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Commentary

Huawei, Ericsson, or My Rotary Phone?

Tue, April 14, 2020   |   Author: Vicki Gunn   |   Volume 27    Issue 15 | Share: Facebook | Twitter   

I was a touch upset when word came out a few months ago that Telus is planning to use Huawei for their 5G network. It meant that I had to do some research to find out what it meant. I knew there was widespread public opposition to Huawei’s involvement. What was that about? As a non-techie person, I was being forced to try to comprehend the “mother-ship” in the sky that talks to my cell phone.

From deep in my 1950’s bunker with its rotary phone, I started the process of considering why there is concern about Huawei’s 5G technology (used by Telus) as opposed to Ericsson’s 5G (Rogers), Nokia’s 5G (Bell), or my old reliable rotary dial phone (just kidding!).

One obvious concern is the possibility of foreign interference in domestic affairs. A high-profile example of this was the accusation of Russian interference in the 2016 US elections. As the US prepares for this year’s presidential election, US Intelligence is on high alert. Similarly, in our 2019 General Election, Elections Canada warned all political parties about the threat of cyber attacks.

We live in a world where our democracies are increasingly undermined by global interests. We must be vigilant!

Huawei assures us that efforts to ban their involvement in the West’s 5G rollout were “politically motivated” and that it had never been asked to engage in intelligence work by any government. However, according to this Reuters article, “Chinese law does require organizations and citizens to support, assist and cooperate with intelligence work.” Huawei may deny it, but their support for Chinese surveillance is a given.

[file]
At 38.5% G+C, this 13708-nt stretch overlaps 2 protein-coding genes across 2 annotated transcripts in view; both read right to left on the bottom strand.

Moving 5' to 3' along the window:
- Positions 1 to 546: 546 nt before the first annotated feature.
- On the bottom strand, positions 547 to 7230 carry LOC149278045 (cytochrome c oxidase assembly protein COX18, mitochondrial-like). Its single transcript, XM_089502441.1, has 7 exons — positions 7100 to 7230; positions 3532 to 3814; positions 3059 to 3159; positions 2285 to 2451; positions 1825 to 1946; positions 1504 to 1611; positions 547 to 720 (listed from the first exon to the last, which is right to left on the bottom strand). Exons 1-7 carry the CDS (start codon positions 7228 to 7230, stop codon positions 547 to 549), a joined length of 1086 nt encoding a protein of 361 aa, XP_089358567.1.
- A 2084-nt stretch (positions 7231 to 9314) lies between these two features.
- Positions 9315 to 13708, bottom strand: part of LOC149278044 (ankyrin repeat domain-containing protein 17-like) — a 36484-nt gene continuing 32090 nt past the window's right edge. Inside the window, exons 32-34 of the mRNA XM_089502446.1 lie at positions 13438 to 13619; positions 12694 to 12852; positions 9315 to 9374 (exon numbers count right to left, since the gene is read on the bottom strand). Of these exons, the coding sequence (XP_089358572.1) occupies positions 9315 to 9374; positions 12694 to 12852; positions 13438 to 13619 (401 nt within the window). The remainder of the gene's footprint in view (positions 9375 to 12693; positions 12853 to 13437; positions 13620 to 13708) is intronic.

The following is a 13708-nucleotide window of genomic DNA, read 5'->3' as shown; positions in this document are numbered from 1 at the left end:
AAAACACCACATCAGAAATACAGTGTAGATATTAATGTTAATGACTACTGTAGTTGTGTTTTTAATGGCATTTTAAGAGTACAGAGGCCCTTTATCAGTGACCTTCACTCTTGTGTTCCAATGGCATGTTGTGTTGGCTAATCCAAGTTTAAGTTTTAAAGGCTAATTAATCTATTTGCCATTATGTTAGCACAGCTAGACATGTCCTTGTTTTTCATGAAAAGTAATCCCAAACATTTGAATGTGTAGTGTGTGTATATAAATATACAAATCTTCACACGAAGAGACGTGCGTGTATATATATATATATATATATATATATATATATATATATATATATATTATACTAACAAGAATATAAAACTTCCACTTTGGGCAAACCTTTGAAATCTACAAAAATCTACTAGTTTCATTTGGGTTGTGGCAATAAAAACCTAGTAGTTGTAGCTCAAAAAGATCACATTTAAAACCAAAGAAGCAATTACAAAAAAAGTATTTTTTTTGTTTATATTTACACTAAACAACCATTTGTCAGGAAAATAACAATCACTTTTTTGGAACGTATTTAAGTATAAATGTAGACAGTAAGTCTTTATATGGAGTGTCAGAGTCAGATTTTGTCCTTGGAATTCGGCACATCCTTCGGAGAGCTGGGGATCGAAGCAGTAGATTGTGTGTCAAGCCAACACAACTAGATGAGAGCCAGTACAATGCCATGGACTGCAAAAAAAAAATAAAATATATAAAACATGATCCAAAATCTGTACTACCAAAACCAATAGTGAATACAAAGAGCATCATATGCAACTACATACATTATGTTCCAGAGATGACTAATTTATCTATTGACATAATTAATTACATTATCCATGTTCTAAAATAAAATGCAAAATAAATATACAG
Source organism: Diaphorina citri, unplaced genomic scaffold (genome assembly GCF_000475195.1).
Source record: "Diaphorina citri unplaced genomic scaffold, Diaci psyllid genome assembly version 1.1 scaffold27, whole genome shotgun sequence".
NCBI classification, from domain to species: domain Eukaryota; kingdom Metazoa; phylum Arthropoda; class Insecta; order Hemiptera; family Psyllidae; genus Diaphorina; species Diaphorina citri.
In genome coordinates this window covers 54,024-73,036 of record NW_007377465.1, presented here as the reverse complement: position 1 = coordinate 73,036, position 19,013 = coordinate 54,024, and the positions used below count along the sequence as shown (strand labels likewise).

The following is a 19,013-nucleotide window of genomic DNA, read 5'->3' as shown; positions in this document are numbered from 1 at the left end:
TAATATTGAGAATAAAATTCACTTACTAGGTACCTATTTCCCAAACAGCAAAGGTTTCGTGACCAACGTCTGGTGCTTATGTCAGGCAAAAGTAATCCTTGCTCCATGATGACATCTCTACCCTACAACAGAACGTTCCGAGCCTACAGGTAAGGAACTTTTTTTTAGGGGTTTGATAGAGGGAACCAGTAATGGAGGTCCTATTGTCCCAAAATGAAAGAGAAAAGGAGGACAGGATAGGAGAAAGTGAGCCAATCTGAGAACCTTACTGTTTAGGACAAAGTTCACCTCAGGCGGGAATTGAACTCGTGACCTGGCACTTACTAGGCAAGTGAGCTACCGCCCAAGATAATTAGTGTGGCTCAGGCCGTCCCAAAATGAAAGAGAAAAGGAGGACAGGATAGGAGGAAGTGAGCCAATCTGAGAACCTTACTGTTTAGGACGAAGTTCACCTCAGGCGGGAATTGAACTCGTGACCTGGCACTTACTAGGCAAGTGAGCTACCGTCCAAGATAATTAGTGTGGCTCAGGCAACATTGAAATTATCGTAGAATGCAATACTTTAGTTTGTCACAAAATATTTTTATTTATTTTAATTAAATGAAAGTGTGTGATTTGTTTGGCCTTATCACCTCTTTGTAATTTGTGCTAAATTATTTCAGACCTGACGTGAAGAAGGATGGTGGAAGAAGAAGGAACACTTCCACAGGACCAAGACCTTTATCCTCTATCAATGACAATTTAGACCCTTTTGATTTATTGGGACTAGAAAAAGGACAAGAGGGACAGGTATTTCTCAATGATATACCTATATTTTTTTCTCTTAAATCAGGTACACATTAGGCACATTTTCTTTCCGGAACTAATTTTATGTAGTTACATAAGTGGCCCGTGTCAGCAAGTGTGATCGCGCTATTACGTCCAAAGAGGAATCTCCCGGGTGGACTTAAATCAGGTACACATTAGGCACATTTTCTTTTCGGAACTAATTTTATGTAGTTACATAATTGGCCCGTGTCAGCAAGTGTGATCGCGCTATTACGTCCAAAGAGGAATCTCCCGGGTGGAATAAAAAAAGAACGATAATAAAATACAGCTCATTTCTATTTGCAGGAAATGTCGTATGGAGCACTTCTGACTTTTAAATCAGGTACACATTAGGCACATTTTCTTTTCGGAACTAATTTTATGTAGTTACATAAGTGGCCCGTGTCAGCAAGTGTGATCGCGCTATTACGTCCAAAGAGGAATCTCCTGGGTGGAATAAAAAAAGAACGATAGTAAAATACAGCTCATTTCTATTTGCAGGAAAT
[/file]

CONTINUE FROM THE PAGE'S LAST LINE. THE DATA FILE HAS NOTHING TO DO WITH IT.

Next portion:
In a 5G world, the technology provider can build in feedback loops that collect information and that information could be reported back to Beijing.

One cool thing we know about 5G is that everything is connected. One alarming thing we know about 5G is that everything is connected. “Smart” microwaves, fridges, cars, and power plants will become data-gathering devices. Should we give China access to our personal information?

Could Huawei-designed systems be used not only to gather data, but also to control equipment? “5G is not just for refrigerators,” says Robert Spalding (senior director for strategic planning at the National Security Council). “It’s farm implements, it’s airplanes, it’s all kinds of different things that can actually kill people or that allow someone to reach into the network and direct those things to do what they want them to do. It’s a completely different threat that we’ve never experienced before.”

Picture sitting at your kitchen table and realizing your new microwave is sending your conversation back to “the mother ship”. From there, your conversation is owned and controlled by whomever has access to that recording. A country that requires its corporations to participate in intelligence gathering will have access to untold information when it controls a network the size of Telus’.